Chilli Surfboards team
rider Jay Davies is a solid surfer who can throw airs like he's as light as a feather.
No. 3: Your Height and Weight
Your height and weight will definitely play a key role in determining which boards are best for you to ride. Because
these are the most obvious elements, many volume calculators rely heavily on these details to find your perfect
However, often these calculators won't consider anything else.
The Boardcave Board Engine adds in those extra details such as ability, age, preference for board
types, and the waves you normally surf to give you the best results.
This aside, height and weight will always play a crucial part in choosing your perfect surfboard. These factors
should undoubtedly be used as a starting point for finding the right board.
Obviously, the bigger you are, the bigger your board will have to be. Taller surfers will require longer boards and
vice versa. A good starting place with longboards, for example, is to measure them about 1 m longer than your
If comparing the exact same longboards, a 1.5 m tall surfer would want the 2.5 m option, and a 2 m tall surfer would
want the 3 m option. However, each surfboard is unique, and there is no definitive rule always to follow, but this
helps give you an idea of how height influences board length.
Now for weight. A larger, heavy-set fella will want a big guy
surfboard with a little extra volume to help him keep afloat when paddling and catching waves. A thinner
surfer can do with less volume.
Too much volume for the skinny folks will make the board too challenging to control, and not enough volume for the
big guys will have the board sinking on em'.
Input your attributes into the Board Engine to see what the ideal board
litre range is:
Take two professional surfers in Mick Fanning and Jack Freestone. Mick weighs in around the 73kg mark and 177cm tall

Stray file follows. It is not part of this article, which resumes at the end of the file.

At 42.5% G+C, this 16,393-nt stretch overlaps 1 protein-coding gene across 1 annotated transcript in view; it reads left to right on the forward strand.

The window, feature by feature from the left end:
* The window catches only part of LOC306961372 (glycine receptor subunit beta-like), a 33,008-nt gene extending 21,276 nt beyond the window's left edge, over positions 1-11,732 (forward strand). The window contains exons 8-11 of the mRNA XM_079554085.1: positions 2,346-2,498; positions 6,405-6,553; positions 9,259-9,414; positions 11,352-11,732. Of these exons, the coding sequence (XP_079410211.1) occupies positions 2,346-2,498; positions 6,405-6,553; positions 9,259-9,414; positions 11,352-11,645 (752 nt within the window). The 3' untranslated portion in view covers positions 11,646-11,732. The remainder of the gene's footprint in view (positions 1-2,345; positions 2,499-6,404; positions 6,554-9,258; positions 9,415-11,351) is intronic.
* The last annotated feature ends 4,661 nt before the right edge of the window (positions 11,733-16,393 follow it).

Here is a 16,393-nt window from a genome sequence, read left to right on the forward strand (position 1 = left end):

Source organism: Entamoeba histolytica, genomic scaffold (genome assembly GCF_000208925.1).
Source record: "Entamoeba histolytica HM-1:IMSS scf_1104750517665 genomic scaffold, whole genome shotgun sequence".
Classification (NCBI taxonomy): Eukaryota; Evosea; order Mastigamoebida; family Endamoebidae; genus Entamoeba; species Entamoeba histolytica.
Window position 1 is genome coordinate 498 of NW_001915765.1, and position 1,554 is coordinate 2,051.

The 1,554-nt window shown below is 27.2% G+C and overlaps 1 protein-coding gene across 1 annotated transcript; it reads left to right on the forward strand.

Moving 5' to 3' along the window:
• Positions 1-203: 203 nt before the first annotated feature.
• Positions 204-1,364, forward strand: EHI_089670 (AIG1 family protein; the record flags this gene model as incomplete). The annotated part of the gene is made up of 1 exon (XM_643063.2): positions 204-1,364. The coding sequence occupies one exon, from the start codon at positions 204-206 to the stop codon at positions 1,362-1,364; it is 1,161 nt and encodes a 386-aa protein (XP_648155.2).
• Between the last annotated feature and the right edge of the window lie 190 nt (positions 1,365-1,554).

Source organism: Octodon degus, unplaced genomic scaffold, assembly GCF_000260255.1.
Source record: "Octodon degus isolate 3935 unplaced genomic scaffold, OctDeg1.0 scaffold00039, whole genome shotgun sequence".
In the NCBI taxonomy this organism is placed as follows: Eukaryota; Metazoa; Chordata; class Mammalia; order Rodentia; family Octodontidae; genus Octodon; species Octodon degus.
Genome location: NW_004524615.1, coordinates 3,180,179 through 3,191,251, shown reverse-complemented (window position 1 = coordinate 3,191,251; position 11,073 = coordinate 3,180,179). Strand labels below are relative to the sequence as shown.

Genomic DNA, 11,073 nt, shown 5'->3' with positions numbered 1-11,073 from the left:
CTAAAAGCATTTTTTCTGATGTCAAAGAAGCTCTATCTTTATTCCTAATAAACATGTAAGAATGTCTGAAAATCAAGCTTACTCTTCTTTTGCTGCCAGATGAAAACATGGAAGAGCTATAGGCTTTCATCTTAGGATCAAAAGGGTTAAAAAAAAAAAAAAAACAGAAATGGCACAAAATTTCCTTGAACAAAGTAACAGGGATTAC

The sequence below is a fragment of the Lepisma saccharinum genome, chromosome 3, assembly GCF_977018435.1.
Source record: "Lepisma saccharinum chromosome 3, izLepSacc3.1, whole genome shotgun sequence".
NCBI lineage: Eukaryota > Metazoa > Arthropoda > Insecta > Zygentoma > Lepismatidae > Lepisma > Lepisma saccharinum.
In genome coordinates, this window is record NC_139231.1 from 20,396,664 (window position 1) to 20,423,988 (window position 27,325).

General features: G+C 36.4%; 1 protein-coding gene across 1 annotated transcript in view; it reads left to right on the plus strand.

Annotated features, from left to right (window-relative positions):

while Jack is about 185cm and 86kg.
Mick Fanning surfs in the 26-27L range on boards like his 5’10 DHD DNA
while Jack prefers riding boards a little bigger like a custom 30L, 6'0 Pyzel Radius
. Both are well rounded performance shortboards that
have been designed with each surfer in mind and both boards love to be ridden in good conditions.
The DHD Surfboards MF
DNA model ridden by Mick Fanning (top) and the Pyzel Surfboards Radius (bottom) created and developed for John John
No. 4: Your Wave Type
Finally, we get to one of the more personal questions. Which wave-type do you like to surf? This is the main reason
most surfers own a quiver of boards. Wave types and conditions can be so different from beach to beach and even day
to day, and there are different types of surfboards to match.
For a brief rundown:
- Small waves require a high volume. A longboard or fun shape is best.
- Medium waves become more specific. For a mushy medium-sized wave, you might still have a blast on a longboard, a
fun shape, or a fish. For more aggressive, steeper medium-sized waves, you might want to bust out your
performance or hybrid shortboard.
- For big waves, you're going to need a step-up surfboard to handle
the large conditions, and for XL-XXL waves, these styles of boards are known as 'guns'.